(198f) Impact of Polymers and Surfactants on Solid-State Crystallization at the Amorphous Pharmaceutical-Water Interface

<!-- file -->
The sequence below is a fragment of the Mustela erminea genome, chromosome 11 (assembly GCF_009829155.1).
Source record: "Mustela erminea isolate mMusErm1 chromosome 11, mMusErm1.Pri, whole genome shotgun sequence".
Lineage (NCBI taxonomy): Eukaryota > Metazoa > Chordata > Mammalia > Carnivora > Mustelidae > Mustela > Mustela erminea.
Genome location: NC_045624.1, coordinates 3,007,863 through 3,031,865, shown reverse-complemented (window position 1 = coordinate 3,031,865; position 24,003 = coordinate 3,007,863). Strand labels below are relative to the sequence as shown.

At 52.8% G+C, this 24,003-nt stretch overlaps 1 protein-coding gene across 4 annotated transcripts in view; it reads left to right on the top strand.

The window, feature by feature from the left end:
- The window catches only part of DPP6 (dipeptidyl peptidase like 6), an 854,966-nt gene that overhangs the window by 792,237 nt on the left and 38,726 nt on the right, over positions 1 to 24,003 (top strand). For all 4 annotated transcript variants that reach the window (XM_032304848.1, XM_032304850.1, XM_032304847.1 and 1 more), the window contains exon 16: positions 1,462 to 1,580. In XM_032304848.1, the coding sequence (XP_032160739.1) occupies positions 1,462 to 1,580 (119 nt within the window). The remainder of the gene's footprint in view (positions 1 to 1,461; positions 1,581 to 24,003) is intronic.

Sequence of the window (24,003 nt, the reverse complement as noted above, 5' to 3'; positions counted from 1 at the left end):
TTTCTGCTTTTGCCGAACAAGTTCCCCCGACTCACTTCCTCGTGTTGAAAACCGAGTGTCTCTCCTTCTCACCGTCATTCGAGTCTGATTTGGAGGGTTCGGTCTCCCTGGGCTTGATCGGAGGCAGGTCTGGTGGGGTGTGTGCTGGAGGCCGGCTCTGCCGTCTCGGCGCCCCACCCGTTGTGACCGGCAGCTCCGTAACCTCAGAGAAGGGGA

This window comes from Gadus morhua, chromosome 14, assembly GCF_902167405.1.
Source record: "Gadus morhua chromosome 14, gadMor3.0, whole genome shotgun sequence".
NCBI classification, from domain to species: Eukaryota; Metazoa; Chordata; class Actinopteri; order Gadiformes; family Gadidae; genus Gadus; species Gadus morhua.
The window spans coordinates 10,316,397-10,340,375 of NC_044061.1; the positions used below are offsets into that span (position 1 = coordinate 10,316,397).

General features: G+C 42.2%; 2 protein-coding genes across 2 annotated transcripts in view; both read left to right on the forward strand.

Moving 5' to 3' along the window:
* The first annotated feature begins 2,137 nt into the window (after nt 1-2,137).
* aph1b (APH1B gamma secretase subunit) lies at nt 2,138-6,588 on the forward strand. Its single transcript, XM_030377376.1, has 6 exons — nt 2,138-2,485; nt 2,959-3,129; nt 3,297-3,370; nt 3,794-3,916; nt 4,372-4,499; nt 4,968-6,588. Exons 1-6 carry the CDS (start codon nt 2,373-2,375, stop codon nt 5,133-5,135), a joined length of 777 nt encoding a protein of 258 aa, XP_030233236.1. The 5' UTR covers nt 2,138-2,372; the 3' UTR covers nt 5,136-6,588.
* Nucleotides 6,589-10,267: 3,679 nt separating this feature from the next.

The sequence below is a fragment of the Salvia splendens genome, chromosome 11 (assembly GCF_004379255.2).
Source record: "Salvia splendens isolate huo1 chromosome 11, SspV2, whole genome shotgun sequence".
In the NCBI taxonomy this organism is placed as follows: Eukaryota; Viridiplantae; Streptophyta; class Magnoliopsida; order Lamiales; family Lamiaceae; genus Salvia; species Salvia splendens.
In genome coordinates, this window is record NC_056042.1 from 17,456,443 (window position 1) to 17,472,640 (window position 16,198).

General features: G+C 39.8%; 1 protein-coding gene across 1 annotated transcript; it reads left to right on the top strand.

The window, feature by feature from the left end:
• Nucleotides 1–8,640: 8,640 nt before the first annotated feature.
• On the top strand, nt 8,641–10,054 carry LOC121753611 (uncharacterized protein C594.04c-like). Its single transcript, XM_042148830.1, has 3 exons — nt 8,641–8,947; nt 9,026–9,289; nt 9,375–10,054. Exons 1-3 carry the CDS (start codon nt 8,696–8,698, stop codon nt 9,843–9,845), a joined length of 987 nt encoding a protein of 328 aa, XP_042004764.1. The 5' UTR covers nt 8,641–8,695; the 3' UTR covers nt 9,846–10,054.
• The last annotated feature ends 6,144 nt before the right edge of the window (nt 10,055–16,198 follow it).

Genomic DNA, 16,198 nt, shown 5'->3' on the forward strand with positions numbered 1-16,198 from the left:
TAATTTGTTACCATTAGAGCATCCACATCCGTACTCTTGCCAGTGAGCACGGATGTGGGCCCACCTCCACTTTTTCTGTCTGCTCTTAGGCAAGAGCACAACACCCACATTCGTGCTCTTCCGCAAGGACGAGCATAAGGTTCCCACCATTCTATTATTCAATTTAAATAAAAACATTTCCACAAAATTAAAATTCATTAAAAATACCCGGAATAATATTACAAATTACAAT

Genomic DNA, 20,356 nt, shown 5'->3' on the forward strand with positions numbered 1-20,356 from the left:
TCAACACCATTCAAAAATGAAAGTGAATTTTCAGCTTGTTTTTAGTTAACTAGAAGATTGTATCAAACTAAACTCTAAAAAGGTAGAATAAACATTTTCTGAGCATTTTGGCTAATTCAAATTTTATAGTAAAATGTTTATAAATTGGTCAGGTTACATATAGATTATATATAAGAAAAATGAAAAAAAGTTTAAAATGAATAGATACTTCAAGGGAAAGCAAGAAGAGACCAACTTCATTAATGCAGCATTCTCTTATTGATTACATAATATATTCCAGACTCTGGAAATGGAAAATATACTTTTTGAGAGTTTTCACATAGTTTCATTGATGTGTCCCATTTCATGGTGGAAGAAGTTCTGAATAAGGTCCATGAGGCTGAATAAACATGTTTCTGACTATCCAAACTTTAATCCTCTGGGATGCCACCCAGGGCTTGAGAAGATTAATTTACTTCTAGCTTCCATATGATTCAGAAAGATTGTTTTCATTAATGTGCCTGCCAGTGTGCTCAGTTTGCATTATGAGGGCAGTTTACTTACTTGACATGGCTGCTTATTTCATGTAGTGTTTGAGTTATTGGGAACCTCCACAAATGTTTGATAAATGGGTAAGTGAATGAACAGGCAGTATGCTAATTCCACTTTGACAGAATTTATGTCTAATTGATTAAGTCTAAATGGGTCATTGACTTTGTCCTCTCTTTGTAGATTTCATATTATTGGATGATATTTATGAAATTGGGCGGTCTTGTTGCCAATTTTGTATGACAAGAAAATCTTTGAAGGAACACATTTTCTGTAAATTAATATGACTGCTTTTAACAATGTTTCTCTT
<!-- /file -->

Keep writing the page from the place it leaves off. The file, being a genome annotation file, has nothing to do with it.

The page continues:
Amorphous pharmaceutical formulations are an increasingly common strategy for dissolution and bioavailability enhancement of poorly soluble drug compounds. Stabilization against crystallization during storage as well as during dosing is usually achieved by dispersing amorphous drug in a polymeric matrix and has been well studied. However, during dissolution it is possible to generate drug-rich amorphous interfaces that are not intimately mixed with polymer. Solid-state crystallization at this amorphous drug-water interface is not well understood, nor is the role played by excipients in influencing this crystallization phenomenon. The work presented herein utilizes experimental and modeling tools to characterize and model solid-state crystallization at the amorphous-water interface as well as the impact on crystallization from polymer and surfactant species in solution. Atomic force microscopy (AFM) and scanning electron microscopy (SEM) measurements on the evolving interface reveal non-classical and highly anisotropic crystallization. Interpretive 2D lattice Monte Carlo simulations exhibit semi-quantitative agreement with experiments and elucidate the impact of the surface energy of the underlying amorphous material on the morphology of the crystalline phase. AFM and SEM data also demonstrate crystallization inhibition with polymer additives, with concentration-dependent crystal morphology. In contrast, surfactants promoted crystallization. Preliminary experiments explore these findings by connecting qualitative crystallization observations to the underpinning transport phenomena facilitating surface rearrangement. These results provide fundamental insight for ultimately mitigating this undesirable phase change.